Meet Valerie

Valerie Ervin has spent her life in service to others. She has been a union member since she was 16, and began her career in grassroots activism as an organizer with United Food and Commercial Workers International Union (UFCW), where she fought to ensure that working people knew their rights in the workplace and received appropriate benefits.

Valerie’s two sons attended Montgomery County Public Schools and she became a parent activist because of her concern for the education of all children. An active PTSA member and a founding member of both the Montgomery County Education Forum and Blacks United for Excellence in Education, Valerie was encouraged by parents across Montgomery County to run for the Board of Education and became the second African American woman to ever serve.

While Valerie was serving on the Board of Education, Tom Perez announced his intention to leave his seat on the Montgomery County Council and encouraged Valerie to run. In 2006 she became the first African American woman to serve on the Council. For seven years, Valerie represented District 5, which includes Silver Spring, Kensington, Takoma Park and Wheaton, and was elected president of the Council in 2011.

During her time on the Council, Valerie worked to promote the interests of working families by:

  • Serving as a key advocate to raise Montgomery County’s minimum wage.
  • Leading efforts to pass prevailing wage and displaced worker legislation that provides needed financial security for workers.
  • Creating the first county-wide food recovery network in the nation to redistribute food which would otherwise be wasted to area food banks and nonprofit organizations to feed the hungry.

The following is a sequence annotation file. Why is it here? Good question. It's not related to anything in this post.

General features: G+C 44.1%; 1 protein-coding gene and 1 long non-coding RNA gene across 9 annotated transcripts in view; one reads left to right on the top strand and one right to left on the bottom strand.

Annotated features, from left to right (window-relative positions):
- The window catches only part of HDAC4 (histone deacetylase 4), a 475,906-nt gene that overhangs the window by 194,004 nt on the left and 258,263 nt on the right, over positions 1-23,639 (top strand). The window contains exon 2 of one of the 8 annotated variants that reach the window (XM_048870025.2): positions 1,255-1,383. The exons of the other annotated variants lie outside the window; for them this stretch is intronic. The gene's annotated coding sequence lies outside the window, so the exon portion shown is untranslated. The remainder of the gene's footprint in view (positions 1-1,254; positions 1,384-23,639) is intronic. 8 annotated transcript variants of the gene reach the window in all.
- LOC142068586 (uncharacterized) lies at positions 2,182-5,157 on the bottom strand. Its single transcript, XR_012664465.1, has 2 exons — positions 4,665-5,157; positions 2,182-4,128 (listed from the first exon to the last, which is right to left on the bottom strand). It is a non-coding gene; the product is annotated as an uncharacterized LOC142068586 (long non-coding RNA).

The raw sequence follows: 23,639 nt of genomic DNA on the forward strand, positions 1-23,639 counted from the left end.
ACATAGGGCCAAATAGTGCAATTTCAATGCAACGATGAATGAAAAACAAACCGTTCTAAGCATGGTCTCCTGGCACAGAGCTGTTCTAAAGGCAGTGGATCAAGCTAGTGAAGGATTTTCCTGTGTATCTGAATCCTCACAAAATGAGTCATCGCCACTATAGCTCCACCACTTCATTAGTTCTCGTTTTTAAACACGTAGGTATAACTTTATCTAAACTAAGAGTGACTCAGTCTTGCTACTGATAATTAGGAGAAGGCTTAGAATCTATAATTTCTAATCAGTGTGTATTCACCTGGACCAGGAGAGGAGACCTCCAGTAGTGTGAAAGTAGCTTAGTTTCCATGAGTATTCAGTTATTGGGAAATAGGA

• Broadening whistleblower protections to prevent retaliation against employees who report fraud, waste, and abuse to ensure taxpayer funds were spent efficiently and wisely.

As a former Montgomery County School Board member, Valerie has been a vocal advocate on youth issues by:

  • Dismantling barriers to child care subsidies to provide quality child care and to enable parents to return to work.
  • Expanding access to preschool programming across Montgomery County and advocating for universal preschool opportunities for all Montgomery County residents.
  • Proposing and implementing the Kennedy Cluster Project, a collaborative effort to find innovative solutions to close the achievement gap.
  • Initiating a county-wide Summer Food Program.

Throughout her career in public service, Valerie has encouraged environmental stewardship and been a dedicated advocate for mass transit by:

  • Ensuring smart growth policies were followed during the development of the Purple Line to protect the residential character of neighborhoods while preserving the environment.
  • Serving as the driving force behind bringing the popular bike-share program to Montgomery County.
  • Initiating countywide community gardens.

After nearly a decade of service as an elected official in Montgomery County, Valerie was named executive director of the Center for Working Families, and most recently served as senior adviser for the Working Families Party, where she helped direct the progressive coalition’s efforts to expand economic and educational opportunities for families across the country.

Ervin has received many awards for her public service including: Washingtonian Magazine’s Most Powerful Women Award in 2011; Maryland’s Top 100 Women from the Daily Record in 2008 and 2012; Phyllis Campbell Newsome Public Policy Leadership Award from the Center for Nonprofit Advancement in 2008 and 2013; and the Phenomenal Woman of the Year Award from Community Bridges in 2007.

She holds a degree in labor studies and an M.P.A. from University of Baltimore.

Valerie currently resides in Silver Spring, Maryland, where she raised her two children, Solomon and Jonathan.